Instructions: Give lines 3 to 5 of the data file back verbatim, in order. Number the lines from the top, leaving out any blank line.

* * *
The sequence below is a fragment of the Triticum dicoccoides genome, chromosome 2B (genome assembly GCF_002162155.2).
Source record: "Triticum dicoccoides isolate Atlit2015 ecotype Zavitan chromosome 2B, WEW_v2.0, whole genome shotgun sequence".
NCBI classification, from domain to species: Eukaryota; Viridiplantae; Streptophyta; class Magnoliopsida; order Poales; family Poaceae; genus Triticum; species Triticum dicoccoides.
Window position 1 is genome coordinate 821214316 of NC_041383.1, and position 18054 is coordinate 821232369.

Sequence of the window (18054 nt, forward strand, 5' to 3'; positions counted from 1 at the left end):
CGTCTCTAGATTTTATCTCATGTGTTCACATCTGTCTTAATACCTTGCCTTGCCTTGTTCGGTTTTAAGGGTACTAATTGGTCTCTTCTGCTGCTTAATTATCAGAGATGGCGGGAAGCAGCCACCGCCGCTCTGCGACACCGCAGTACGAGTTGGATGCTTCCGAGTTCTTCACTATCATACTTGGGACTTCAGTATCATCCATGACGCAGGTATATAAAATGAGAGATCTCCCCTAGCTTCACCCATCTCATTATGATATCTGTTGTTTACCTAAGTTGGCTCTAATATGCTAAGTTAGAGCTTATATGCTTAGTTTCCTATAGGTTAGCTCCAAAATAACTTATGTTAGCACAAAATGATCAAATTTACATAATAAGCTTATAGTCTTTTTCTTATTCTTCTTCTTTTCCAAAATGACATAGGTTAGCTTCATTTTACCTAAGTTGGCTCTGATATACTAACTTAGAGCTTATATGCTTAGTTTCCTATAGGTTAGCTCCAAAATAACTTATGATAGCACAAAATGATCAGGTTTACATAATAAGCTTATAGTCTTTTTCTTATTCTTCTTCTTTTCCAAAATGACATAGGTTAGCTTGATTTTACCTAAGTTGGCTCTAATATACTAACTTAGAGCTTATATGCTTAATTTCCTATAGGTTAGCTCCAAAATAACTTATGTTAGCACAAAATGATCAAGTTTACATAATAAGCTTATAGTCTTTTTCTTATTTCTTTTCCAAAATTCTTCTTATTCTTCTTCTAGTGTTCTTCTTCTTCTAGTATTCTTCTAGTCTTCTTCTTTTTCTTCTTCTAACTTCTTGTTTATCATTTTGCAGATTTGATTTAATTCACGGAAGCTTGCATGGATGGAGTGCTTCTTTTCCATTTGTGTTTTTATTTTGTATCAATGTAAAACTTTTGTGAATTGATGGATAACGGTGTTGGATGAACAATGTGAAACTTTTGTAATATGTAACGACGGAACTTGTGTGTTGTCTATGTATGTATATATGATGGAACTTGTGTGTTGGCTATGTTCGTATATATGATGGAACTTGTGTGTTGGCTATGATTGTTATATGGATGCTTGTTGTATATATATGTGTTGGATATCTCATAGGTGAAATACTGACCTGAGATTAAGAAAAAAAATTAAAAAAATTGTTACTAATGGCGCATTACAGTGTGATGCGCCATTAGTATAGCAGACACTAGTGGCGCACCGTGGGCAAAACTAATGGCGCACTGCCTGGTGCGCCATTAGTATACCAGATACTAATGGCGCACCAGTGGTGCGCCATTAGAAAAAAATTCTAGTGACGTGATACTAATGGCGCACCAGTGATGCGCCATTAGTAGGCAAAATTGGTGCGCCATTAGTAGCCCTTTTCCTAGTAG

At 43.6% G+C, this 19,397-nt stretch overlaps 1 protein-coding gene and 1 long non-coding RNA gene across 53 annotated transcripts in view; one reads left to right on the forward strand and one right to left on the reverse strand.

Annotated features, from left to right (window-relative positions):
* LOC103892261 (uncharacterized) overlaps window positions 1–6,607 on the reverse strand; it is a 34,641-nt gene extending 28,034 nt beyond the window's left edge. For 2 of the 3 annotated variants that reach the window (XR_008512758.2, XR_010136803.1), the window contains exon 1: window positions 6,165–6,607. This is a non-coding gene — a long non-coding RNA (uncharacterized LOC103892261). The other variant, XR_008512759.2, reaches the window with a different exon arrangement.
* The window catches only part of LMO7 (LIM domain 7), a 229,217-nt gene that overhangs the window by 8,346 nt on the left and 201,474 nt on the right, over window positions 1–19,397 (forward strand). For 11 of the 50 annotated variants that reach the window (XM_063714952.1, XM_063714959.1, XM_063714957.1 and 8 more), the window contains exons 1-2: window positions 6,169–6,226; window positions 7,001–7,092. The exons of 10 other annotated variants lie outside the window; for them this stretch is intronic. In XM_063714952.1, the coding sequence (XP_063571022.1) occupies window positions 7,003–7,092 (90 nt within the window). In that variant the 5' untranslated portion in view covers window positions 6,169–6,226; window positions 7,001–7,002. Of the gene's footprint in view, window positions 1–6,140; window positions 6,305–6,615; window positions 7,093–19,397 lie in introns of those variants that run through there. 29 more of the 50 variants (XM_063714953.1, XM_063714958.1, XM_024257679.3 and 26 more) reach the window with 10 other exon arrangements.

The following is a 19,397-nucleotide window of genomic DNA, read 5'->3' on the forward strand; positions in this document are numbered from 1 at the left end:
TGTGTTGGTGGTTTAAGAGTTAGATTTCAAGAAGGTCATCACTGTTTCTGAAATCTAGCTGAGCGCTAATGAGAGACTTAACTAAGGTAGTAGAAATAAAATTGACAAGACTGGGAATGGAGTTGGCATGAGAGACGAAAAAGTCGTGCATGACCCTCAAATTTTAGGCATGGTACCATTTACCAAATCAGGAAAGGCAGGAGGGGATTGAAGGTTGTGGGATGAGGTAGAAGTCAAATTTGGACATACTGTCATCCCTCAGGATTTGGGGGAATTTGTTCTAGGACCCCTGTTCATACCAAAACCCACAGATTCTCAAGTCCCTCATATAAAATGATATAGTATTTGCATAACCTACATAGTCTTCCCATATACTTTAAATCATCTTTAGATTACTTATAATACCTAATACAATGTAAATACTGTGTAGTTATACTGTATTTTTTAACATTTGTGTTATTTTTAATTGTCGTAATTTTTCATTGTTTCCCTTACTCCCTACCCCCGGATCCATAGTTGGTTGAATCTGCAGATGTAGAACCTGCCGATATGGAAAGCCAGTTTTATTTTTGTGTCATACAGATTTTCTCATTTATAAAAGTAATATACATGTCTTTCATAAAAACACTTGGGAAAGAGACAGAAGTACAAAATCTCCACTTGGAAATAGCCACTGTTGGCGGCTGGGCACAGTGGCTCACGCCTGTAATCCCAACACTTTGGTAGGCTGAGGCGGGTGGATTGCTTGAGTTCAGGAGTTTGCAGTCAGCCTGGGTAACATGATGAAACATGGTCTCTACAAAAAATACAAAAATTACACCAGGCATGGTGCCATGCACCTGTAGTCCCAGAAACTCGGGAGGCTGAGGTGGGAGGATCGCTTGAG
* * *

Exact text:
NCBI classification, from domain to species: Eukaryota; Viridiplantae; Streptophyta; class Magnoliopsida; order Poales; family Poaceae; genus Triticum; species Triticum dicoccoides.
Window position 1 is genome coordinate 821214316 of NC_041383.1, and position 18054 is coordinate 821232369.

Sequence of the window (18054 nt, forward strand, 5' to 3'; positions counted from 1 at the left end):